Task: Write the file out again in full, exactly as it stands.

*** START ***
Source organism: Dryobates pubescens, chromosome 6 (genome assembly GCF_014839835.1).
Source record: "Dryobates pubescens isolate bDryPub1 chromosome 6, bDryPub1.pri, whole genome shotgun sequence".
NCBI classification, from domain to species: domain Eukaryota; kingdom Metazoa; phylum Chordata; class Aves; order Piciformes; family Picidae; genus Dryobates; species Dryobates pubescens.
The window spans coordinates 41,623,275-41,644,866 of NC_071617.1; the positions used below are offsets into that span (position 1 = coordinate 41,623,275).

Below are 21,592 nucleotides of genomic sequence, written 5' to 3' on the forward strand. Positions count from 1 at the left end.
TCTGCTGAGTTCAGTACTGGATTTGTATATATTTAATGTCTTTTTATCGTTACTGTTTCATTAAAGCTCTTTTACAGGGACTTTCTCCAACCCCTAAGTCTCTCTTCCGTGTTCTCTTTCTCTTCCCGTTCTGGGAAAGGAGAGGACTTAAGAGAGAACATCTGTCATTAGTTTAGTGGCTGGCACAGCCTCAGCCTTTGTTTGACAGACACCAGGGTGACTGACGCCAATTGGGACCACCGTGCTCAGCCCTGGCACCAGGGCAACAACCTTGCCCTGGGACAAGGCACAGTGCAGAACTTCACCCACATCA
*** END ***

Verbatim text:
Source organism: Dryobates pubescens, chromosome 6 (genome assembly GCF_014839835.1).
Source record: "Dryobates pubescens isolate bDryPub1 chromosome 6, bDryPub1.pri, whole genome shotgun sequence".
NCBI classification, from domain to species: domain Eukaryota; kingdom Metazoa; phylum Chordata; class Aves; order Piciformes; family Picidae; genus Dryobates; species Dryobates pubescens.
The window spans coordinates 41,623,275-41,644,866 of NC_071617.1; the positions used below are offsets into that span (position 1 = coordinate 41,623,275).

Below are 21,592 nucleotides of genomic sequence, written 5' to 3' on the forward strand. Positions count from 1 at the left end.
TCTGCTGAGTTCAGTACTGGATTTGTATATATTTAATGTCTTTTTATCGTTACTGTTTCATTAAAGCTCTTTTACAGGGACTTTCTCCAACCCCTAAGTCTCTCTTCCGTGTTCTCTTTCTCTTCCCGTTCTGGGAAAGGAGAGGACTTAAGAGAGAACATCTGTCATTAGTTTAGTGGCTGGCACAGCCTCAGCCTTTGTTTGACAGACACCAGGGTGACTGACGCCAATTGGGACCACCGTGCTCAGCCCTGGCACCAGGGCAACAACCTTGCCCTGGGACAAGGCACAGTGCAGAACTTCACCCACATCA